Friday, November 21, 2014

News: Support NY & NJ Trails this Giving Tuesday

It's often easy to assume that trails just happen, but that's simply not true.  The building, maintenance and care of trails and open space is done by an army of volunteers supporting small park staffs in many areas, including the trails of New York and New Jersey.  The New York-New Jersey Trail Conference alone maintains over 2,100 miles of trails in this area and volunteers put in over 75,000 hours a year (representing $1,950,000 worth of donated labor)!  All that work can't happen on its own, they need the support of those who use and enjoy the trails.

One way to provide that support is to take part in the Giving Tuesday event that the Trail Conference is running between Tuesday, November 25 and Tuesday, December 2.  This year your Giving Tuesday donation at the Trail Conference will go further thanks to a generous anonymous donor.  All gifts made during the eight days of the promotion will be matched 2-to-1. That means, when you give $50 toward the challenge, your gift will be matched with $100.
A great aspect to the promotion is you can generally support trails throughout New York and New Jersey or you can target your donation to the specific region you love (we love the Catskills!).  No matter where you direct your donation, the trails and the volunteers who give them plenty of TLC win.

Love Trails!

Monday, November 17, 2014

News: Catskill Conservation Corps steadily grows in first season of work!

Thanks to the partnership between the New York-New Jersey Trail Conference and the New York State Department of Environmental Conservation that created the Catskill Conservation Corps, volunteers are seeing a steady growth of opportunities to be involved in a multitude of stewardship activities across the Catskills.

Trail building to fire tower stewards to litter pickups, volunteers are getting more involved with taking care of State lands within the Catskill Park and throughout the Catskill Mountains region.  The CCC now provides a one stop destination for the public to learn what kind of work is being done, to find opportunities to get involved, and to support the CCC if they cannot volunteer.

Check out a look back at the inaugural 2014 season of the Catskill Conservation Corps on their website.


Need more information on hiking and planning your 
adventures in the Catskill Mountains and the Catskill Park?

Catskill TrailsRead up on the Catskill Park at our Catskill Mountains Information Page for hikes, advice, travel and planning information.  We also have a Guide to Hiking in the Catskills available and on our sister site, ReviewThis is a Guide to the Catskill Park.  Need a hiking map for your hikes in the Catskills?  We recommend the Trail Conference's Catskills Trails 6-Map Set.  These maps are the best available for hiking and outdoor adventures in the Catskills and the Catskill Park.  How about a guidebook?  Both AMC and ADK publish trail guides to the Catskill Region and thAdventures in the Outdoors Bookstore carries many more books and maps that will help you as you hike and explore the Catskill Mountains region.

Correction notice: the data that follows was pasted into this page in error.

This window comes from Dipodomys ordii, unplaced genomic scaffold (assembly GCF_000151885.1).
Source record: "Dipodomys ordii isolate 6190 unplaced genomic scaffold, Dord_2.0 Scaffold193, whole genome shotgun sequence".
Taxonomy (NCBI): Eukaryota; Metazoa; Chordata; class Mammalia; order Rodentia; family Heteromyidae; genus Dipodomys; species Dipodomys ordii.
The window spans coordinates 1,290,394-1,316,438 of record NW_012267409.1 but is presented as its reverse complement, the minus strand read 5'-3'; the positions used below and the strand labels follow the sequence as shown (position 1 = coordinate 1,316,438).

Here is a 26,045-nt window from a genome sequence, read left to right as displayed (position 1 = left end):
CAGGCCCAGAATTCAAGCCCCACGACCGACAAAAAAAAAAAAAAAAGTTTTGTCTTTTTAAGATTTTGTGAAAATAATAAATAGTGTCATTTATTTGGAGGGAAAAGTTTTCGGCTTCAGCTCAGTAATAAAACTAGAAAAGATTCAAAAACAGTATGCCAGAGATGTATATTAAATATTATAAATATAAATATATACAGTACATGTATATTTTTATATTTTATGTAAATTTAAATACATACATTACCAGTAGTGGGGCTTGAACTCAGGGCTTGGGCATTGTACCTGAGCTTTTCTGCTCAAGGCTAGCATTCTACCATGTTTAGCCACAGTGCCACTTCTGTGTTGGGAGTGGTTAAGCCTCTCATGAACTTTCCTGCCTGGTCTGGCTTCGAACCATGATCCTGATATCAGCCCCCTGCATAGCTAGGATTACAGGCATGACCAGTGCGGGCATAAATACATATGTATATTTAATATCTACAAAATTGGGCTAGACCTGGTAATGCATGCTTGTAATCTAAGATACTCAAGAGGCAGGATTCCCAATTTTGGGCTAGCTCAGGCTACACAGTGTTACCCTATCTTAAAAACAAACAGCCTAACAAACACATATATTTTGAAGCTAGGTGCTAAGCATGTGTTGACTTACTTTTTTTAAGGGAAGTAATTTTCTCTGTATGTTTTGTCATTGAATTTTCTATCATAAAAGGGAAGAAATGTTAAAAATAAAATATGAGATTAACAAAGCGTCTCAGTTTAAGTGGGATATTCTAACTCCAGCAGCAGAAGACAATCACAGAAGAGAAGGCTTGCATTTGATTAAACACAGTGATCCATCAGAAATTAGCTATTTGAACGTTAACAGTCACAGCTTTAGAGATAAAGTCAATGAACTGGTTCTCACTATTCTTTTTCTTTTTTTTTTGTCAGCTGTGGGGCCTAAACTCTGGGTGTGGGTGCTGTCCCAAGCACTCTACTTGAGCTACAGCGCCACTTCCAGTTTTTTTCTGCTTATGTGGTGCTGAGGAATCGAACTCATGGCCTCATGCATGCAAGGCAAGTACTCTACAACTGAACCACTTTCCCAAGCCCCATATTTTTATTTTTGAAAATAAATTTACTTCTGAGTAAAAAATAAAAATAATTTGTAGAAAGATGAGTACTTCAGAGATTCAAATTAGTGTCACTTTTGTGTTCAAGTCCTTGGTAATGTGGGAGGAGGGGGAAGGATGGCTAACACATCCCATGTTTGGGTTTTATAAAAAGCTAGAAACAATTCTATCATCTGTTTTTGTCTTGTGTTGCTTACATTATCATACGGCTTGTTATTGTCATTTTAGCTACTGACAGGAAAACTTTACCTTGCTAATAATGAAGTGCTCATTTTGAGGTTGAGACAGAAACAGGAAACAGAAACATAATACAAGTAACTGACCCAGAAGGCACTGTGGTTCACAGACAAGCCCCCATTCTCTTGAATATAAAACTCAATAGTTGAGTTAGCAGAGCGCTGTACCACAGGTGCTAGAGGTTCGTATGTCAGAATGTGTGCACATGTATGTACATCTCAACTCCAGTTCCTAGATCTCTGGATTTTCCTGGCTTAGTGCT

If you are looking for more information about the extensive history of the Catskill Mountains and the Catskill Park, we would suggest reading The Catskills, From Wilderness to Woodstock and The Catskill Park, Inside the Blue Line.

AMC Catskill Mountain Guide, 2nd: AMC's Comprehensive Guide to Hiking Trails in the Catskills (Appalachian Mountain Club)   

News: National Take a Hike Day is November 17!

Who would have thought it, but November 17 is National Take a Hike Day!


Well really, whatever excuse you need to get out there, right?

Here are some of our suggestions to get you started on your hiking adventures:



Tuesday, November 4, 2014

Review: ThermaCELL ProFLEX Heated Insoles

ThermCELL ProFLEX available
for $149 on Amazon
Our Quick Take On ThermaCELL ProFLEX Heated Insoles:  While they are expensive and take some time to get used to as insoles, they do work as advertised keeping your feet warm.  The batteries last long enough for most day-long activities and the wireless remote makes it easy to control them.

PROS: Easy to use and control, Keeps feet warm, Charges last long enough for day-long activities
CONS: Expensive, A bit stiff and thick for an insole

Have you ever hiked in the winter and wished your feet could just be a bit warmer?  I know I almost always have and that was the reason I was excited to try out the ProFLEX heated insoles from ThermaCELL.  As someone whose feet seem to get chilled as soon as I stop hiking, skiing or snowshoeing no matter what sock or what boot I wear, I thought a supplemental heat source that is almost built into the boot would be far superior than trying to use chemical hand warmers to add some heat.

“Remote controlled heated insoles,” I hear people mumbling as you think about wires, batteries and uncomfortable things in your boots, however ThermaCELL has done a decent job tackling these issues.  The insoles are run by rechargeable batteries that fit into the insole and the temperature of the insoles is controlled wirelessly by a small remote control that you carry.  The remote is small, light (only an ounce or two) and easy to carry.  The rechargeable lithium ion batteries for the insoles are located in the heel portion and are padded, so when they are inserted into the insoles, you notice very little difference between the battery and the rest of the insole.